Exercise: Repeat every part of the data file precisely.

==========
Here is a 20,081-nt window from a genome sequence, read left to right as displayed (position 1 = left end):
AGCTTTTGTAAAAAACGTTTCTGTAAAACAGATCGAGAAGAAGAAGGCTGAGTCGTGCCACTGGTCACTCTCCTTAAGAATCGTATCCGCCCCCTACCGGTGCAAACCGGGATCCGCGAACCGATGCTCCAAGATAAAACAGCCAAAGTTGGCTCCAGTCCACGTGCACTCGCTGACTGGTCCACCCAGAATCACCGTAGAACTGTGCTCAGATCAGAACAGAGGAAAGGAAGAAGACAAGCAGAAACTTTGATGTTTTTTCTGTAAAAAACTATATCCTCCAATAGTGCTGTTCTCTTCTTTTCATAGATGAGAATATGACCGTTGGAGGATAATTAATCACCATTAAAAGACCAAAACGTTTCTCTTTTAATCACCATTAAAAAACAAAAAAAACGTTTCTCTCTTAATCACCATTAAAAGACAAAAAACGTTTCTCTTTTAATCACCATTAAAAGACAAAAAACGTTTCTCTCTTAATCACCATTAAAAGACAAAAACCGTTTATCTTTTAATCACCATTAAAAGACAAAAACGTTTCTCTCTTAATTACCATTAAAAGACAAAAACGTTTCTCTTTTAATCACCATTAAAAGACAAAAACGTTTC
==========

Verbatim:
Here is a 20,081-nt window from a genome sequence, read left to right as displayed (position 1 = left end):
AGCTTTTGTAAAAAACGTTTCTGTAAAACAGATCGAGAAGAAGAAGGCTGAGTCGTGCCACTGGTCACTCTCCTTAAGAATCGTATCCGCCCCCTACCGGTGCAAACCGGGATCCGCGAACCGATGCTCCAAGATAAAACAGCCAAAGTTGGCTCCAGTCCACGTGCACTCGCTGACTGGTCCACCCAGAATCACCGTAGAACTGTGCTCAGATCAGAACAGAGGAAAGGAAGAAGACAAGCAGAAACTTTGATGTTTTTTCTGTAAAAAACTATATCCTCCAATAGTGCTGTTCTCTTCTTTTCATAGATGAGAATATGACCGTTGGAGGATAATTAATCACCATTAAAAGACCAAAACGTTTCTCTTTTAATCACCATTAAAAAACAAAAAAAACGTTTCTCTCTTAATCACCATTAAAAGACAAAAAACGTTTCTCTTTTAATCACCATTAAAAGACAAAAAACGTTTCTCTCTTAATCACCATTAAAAGACAAAAACCGTTTATCTTTTAATCACCATTAAAAGACAAAAACGTTTCTCTCTTAATTACCATTAAAAGACAAAAACGTTTCTCTTTTAATCACCATTAAAAGACAAAAACGTTTC